Type hints

Type hints are a modern feature of Python available since 3.5 whose existence is heavily influenced by the features of type-safe languages such as Rust. To learn more about type hints in Python, see Real Python’s Type hinting walkthrough .

When using Strawberry to build graphQL APIs, as was shown in Schema basics , type hints are required within classes decorated by @strawberry.type & @strawberry.input and functions decorated by @strawberry.field & strawberry.mutation . These type hints are sourced as the keywords str , int , float , and from packages imported directly from the Python standard libraries typing , that has been available since Python 3.5, datetime , and decimal .

Mapping to graphQL types

The complete mapping of the required type hints for the relevant graphQL types is as follows:

ID strawberry.ID
String str
Integer int
Float float
Decimal decimal.Decimal
Array , [] typing.List or list
Union typing.Union or |
Nullable typing.Optional or None |
Date datetime.date
Datetime datetime.datetime
Time datetime.time

where typing , datetime , and decimal are all part of the Python standard library. There is also typing.Dict that possesses no mapping since it is the entire structure of the graphQL query itself that is a dictionary.

There are a few different ways in which these Python type hints can be used to express the required Strawberry graphQL type annotation.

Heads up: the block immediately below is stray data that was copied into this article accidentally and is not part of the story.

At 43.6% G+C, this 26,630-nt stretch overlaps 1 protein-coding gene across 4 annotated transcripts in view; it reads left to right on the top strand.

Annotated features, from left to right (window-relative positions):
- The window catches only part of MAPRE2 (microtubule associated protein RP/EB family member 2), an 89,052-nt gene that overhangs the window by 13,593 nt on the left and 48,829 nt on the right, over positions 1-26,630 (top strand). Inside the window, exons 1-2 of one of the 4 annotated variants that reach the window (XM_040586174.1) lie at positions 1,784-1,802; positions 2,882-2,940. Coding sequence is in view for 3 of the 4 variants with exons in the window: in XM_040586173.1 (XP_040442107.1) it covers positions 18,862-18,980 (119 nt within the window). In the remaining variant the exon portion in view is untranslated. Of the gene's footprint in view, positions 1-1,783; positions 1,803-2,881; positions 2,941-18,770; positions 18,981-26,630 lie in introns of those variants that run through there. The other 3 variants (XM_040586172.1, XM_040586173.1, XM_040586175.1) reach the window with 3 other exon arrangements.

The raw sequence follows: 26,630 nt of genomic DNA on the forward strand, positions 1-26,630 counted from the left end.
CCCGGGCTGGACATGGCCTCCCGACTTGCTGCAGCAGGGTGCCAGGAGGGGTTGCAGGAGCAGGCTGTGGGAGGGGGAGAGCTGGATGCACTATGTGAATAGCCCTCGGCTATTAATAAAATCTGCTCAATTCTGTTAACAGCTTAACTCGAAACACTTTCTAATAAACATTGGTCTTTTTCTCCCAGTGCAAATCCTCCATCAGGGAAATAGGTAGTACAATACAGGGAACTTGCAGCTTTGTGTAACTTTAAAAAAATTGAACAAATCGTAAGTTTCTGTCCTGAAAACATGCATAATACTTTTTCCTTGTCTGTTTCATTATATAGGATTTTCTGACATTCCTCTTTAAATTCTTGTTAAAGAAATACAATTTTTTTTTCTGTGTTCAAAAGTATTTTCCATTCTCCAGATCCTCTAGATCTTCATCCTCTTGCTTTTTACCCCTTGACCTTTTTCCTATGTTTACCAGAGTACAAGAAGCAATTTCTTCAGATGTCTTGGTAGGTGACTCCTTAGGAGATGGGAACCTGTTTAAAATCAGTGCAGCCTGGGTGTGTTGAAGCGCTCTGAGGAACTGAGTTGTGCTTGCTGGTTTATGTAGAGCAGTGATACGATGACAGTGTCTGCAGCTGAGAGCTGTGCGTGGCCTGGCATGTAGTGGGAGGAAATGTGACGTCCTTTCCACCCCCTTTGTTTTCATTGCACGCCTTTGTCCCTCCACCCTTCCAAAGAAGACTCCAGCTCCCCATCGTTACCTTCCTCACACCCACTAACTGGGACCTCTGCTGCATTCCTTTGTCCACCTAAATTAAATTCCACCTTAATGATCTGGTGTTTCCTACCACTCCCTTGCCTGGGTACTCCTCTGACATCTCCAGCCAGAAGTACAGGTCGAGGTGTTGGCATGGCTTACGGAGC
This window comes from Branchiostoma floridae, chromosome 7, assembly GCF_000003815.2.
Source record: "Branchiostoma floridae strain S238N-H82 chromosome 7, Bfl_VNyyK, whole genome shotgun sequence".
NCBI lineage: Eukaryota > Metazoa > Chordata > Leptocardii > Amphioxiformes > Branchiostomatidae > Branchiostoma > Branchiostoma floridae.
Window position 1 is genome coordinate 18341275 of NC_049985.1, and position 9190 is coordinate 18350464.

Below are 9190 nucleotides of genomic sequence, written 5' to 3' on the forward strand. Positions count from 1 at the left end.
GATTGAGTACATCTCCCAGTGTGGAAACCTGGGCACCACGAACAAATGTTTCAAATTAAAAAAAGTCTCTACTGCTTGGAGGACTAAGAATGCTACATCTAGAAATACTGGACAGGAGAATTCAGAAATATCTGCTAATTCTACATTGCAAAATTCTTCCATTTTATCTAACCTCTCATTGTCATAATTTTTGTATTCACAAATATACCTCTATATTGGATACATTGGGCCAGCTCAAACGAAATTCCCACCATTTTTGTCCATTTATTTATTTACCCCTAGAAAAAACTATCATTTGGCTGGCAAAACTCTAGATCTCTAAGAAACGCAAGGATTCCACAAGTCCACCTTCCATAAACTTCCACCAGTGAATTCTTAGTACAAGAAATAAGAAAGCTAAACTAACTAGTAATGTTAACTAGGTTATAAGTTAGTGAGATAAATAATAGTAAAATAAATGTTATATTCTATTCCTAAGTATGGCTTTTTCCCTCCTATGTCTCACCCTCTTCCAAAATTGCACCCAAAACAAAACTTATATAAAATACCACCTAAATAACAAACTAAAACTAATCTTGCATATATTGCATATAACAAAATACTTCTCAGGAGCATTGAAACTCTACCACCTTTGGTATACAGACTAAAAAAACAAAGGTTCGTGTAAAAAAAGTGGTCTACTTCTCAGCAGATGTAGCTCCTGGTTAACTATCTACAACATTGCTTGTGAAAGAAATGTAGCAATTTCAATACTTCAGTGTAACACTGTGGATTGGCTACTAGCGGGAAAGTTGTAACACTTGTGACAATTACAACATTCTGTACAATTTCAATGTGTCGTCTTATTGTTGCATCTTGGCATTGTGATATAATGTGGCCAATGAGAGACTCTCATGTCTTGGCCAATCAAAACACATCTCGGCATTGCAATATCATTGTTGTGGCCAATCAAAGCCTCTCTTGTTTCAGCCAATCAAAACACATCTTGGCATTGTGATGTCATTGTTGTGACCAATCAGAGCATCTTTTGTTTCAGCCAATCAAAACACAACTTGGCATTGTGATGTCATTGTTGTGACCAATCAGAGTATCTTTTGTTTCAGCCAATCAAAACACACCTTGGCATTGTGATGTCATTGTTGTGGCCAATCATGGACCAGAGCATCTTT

A complete example of this, extending upon Schema basics , might be the following:

import datetime
import decimal
from typing import List, Optional
import strawberry
"Frank Herbert": [
"title": "Dune",
"date_published": "1965-08-01",
"price": "5.99",
"isbn": 9780801950773,
class Book:
title: str
author: "Author"
date_published: datetime.date
price: decimal.Decimal
isbn: str
def get_books_by_author(root: "Author") -> List["Book"]:
stored_books = BOOKS_LOOKUP[root.name]
return [
for book in stored_books
class Author:
name: str
books: List[Book] = strawberry.field(resolver=get_books_by_author)
class Group:
name: Optional[str] # groups of authors don't necessarily have names
authors: List[Author]
def books(self) -> List[Book]:
books = []
for author in self.authors:
books += get_books_by_author(author)
return books


Python, much like Javascript and Ruby, is a dynamically typed language that allows for high-level programming where the fundamental types of variables, e.g. integers, arrays, hash-maps, etc., are understood by the machine at runtime through Just-in-Time compilation.

Yet, much like the low-level languages of C, Java, and Rust, the graphQL query language is statically typed since the data types defined by the schema must be known prior to compiling the API code in order to define a definite schema to query against.

In the low-level statically typed languages mentioned above, every function must have the types of both their arguments and returns explicitly declared so that the compiler can interpret their behaviours correctly and ensure type safety and consistency.

Strawberry takes inspiration from these languages by requiring that all of its types, fields, resolvers, and mutations declare the types of their arguments and returns. Through this, the schema is generated in a standard and efficient way that aligns with the style-direction of Python and programming as a whole.

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